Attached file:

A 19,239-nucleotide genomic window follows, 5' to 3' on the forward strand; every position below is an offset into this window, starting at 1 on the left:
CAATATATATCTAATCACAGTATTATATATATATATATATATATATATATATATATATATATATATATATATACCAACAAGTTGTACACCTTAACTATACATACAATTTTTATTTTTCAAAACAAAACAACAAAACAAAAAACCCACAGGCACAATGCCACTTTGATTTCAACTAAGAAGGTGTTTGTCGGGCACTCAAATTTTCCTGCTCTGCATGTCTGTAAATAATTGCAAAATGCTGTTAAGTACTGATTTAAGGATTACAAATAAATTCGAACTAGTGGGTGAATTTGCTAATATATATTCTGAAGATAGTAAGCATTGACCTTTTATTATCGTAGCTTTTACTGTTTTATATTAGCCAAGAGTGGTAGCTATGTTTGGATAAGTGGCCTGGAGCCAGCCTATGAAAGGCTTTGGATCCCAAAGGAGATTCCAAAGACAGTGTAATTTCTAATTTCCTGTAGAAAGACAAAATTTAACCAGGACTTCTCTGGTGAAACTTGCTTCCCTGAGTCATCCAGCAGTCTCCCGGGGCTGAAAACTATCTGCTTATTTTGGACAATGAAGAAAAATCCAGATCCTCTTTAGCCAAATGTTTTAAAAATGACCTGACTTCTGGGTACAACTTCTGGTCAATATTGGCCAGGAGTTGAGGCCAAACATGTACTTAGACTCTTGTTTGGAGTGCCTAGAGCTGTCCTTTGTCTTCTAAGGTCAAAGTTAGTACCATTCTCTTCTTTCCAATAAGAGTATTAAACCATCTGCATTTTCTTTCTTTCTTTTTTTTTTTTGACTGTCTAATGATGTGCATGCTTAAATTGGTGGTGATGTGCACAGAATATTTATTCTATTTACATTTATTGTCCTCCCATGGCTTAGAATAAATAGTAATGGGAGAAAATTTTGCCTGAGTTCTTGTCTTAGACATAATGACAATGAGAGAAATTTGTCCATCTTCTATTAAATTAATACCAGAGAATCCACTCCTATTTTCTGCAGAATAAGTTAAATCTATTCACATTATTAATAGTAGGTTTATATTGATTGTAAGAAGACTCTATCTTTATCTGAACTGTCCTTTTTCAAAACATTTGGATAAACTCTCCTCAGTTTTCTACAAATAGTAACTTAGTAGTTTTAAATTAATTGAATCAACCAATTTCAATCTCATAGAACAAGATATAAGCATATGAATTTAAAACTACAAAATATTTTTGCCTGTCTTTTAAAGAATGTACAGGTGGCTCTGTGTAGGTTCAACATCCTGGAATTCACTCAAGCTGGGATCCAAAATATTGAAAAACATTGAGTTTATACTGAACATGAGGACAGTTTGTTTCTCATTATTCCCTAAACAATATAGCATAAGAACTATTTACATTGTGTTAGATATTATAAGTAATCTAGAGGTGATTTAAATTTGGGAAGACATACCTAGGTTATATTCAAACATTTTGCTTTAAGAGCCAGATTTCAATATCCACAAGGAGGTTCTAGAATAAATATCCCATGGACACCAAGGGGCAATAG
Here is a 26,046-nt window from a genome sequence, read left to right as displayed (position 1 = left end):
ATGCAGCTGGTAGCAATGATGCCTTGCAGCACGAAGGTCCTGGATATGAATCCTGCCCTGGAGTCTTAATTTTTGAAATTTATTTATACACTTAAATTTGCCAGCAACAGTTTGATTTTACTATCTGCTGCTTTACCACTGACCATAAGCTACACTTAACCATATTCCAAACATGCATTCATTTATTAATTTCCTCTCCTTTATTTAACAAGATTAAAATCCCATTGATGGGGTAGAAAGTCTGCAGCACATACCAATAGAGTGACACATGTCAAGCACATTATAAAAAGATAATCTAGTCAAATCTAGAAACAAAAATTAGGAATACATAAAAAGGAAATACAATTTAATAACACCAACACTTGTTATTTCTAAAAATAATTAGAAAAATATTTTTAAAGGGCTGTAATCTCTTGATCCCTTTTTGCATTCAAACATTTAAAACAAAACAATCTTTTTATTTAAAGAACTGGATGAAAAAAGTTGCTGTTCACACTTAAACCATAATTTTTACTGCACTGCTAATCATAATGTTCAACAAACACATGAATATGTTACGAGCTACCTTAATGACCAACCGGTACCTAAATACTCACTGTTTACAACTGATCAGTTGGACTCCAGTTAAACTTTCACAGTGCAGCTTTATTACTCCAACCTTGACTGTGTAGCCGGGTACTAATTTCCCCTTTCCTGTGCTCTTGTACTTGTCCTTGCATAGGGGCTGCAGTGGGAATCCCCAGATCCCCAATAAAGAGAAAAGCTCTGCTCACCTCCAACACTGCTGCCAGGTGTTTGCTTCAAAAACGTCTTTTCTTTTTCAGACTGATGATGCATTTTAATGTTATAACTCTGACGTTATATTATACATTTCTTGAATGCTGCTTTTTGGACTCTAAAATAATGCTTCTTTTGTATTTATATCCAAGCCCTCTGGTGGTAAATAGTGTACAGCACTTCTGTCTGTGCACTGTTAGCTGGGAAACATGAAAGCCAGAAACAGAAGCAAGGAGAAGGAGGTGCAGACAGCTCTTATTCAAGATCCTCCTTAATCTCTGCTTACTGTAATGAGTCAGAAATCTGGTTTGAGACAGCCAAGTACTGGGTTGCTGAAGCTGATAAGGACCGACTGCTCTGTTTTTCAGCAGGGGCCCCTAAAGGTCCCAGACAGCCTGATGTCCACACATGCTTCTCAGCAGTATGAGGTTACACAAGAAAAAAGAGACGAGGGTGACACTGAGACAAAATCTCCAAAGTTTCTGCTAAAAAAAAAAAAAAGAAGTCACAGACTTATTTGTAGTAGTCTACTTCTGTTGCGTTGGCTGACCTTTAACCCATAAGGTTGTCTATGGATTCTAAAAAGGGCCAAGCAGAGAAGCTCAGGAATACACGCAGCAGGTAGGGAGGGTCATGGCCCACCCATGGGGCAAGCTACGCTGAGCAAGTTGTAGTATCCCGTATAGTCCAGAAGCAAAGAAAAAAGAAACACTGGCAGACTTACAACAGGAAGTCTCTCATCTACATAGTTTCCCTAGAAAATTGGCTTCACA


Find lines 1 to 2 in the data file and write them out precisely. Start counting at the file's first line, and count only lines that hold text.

A 19,239-nucleotide genomic window follows, 5' to 3' on the forward strand; every position below is an offset into this window, starting at 1 on the left:
CAATATATATCTAATCACAGTATTATATATATATATATATATATATATATATATATATATATATATATATATACCAACAAGTTGTACACCTTAACTATACATACAATTTTTATTTTTCAAAACAAAACAACAAAACAAAAAACCCACAGGCACAATGCCACTTTGATTTCAACTAAGAAGGTGTTTGTCGGGCACTCAAATTTTCCTGCTCTGCATGTCTGTAAATAATTGCAAAATGCTGTTAAGTACTGATTTAAGGATTACAAATAAATTCGAACTAGTGGGTGAATTTGCTAATATATATTCTGAAGATAGTAAGCATTGACCTTTTATTATCGTAGCTTTTACTGTTTTATATTAGCCAAGAGTGGTAGCTATGTTTGGATAAGTGGCCTGGAGCCAGCCTATGAAAGGCTTTGGATCCCAAAGGAGATTCCAAAGACAGTGTAATTTCTAATTTCCTGTAGAAAGACAAAATTTAACCAGGACTTCTCTGGTGAAACTTGCTTCCCTGAGTCATCCAGCAGTCTCCCGGGGCTGAAAACTATCTGCTTATTTTGGACAATGAAGAAAAATCCAGATCCTCTTTAGCCAAATGTTTTAAAAATGACCTGACTTCTGGGTACAACTTCTGGTCAATATTGGCCAGGAGTTGAGGCCAAACATGTACTTAGACTCTTGTTTGGAGTGCCTAGAGCTGTCCTTTGTCTTCTAAGGTCAAAGTTAGTACCATTCTCTTCTTTCCAATAAGAGTATTAAACCATCTGCATTTTCTTTCTTTCTTTTTTTTTTTTGACTGTCTAATGATGTGCATGCTTAAATTGGTGGTGATGTGCACAGAATATTTATTCTATTTACATTTATTGTCCTCCCATGGCTTAGAATAAATAGTAATGGGAGAAAATTTTGCCTGAGTTCTTGTCTTAGACATAATGACAATGAGAGAAATTTGTCCATCTTCTATTAAATTAATACCAGAGAATCCACTCCTATTTTCTGCAGAATAAGTTAAATCTATTCACATTATTAATAGTAGGTTTATATTGATTGTAAGAAGACTCTATCTTTATCTGAACTGTCCTTTTTCAAAACATTTGGATAAACTCTCCTCAGTTTTCTACAAATAGTAACTTAGTAGTTTTAAATTAATTGAATCAACCAATTTCAATCTCATAGAACAAGATATAAGCATATGAATTTAAAACTACAAAATATTTTTGCCTGTCTTTTAAAGAATGTACAGGTGGCTCTGTGTAGGTTCAACATCCTGGAATTCACTCAAGCTGGGATCCAAAATATTGAAAAACATTGAGTTTATACTGAACATGAGGACAGTTTGTTTCTCATTATTCCCTAAACAATATAGCATAAGAACTATTTACATTGTGTTAGATATTATAAGTAATCTAGAGGTGATTTAAATTTGGGAAGACATACCTAGGTTATATTCAAACATTTTGCTTTAAGAGCCAGATTTCAATATCCACAAGGAGGTTCTAGAATAAATATCCCATGGACACCAAGGGGCAATAG